Martians ruin a square dance!

My crudely done frame grab from the 1953 War of the Worlds show thirtysomething girl-next-door Ann Robinson as Sylvia Van Buren with mouth agape as she feels an alien hand on her shoulder.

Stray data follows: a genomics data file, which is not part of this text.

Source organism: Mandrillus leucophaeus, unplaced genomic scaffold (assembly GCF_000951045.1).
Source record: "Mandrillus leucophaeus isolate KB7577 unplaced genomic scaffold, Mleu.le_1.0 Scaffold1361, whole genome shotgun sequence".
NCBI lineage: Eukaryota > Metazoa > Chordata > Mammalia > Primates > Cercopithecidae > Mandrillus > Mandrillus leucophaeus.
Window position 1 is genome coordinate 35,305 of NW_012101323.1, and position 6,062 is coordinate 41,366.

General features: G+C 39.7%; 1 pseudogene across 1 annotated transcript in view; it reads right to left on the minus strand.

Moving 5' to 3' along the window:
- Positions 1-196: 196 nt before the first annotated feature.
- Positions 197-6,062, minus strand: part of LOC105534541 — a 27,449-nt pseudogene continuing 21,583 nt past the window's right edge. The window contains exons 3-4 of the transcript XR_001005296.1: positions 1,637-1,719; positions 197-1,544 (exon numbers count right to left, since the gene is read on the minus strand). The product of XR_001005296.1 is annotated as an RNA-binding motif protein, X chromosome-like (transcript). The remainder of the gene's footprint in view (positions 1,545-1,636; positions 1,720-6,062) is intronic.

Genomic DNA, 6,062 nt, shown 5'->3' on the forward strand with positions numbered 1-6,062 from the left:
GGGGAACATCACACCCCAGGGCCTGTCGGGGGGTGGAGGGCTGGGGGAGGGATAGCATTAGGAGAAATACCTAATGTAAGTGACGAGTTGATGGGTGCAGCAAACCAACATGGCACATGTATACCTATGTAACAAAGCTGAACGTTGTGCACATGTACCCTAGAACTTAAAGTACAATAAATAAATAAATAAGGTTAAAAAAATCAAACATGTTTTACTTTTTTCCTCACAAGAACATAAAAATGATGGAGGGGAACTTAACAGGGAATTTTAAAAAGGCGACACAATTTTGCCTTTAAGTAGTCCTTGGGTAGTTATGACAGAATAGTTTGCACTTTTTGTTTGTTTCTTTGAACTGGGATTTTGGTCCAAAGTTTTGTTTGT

Photo of the following typewritten text. Wednesday, May 7, 2019. Chicago, USA. Hermes 3000, 1968 model. They drew their plans against us. Tonight I'm watching Byron Haskin's classic 1953 version of H.G. Wells' The War of the Worlds. I’ve seen this movie many times but always enjoy it again. Despite a switch from England to California, the film's action remains fairly true to the source material. Sure, we don't get the wacky guy who wants to live underground or the waterway-clogging red weed, but most of the plot elements are intact. Even the updated martian war machines pay a fine homage to Wells' invading tripods. Although Haskin’s machines don't walk around on legs, they're levitated by a trio of force beams. One fantastic aspect of this movie is its use of the Technicolor process. Green death rays, orange-red heat beams, and eerie, multicolored glows add to the menace from another world. I’ve always liked how Ann Robinson's character is no dummy. Sure she screams — and gets drafted into serving coffee — but she's intelligent, has a master's degree, and teaches at USC. And when things are at their worst, she saves Gene Barry. Both Robinson and Barry make great cameos in the 2005 Tom Cruise remake. Warning: This typecast has not been edited.

 

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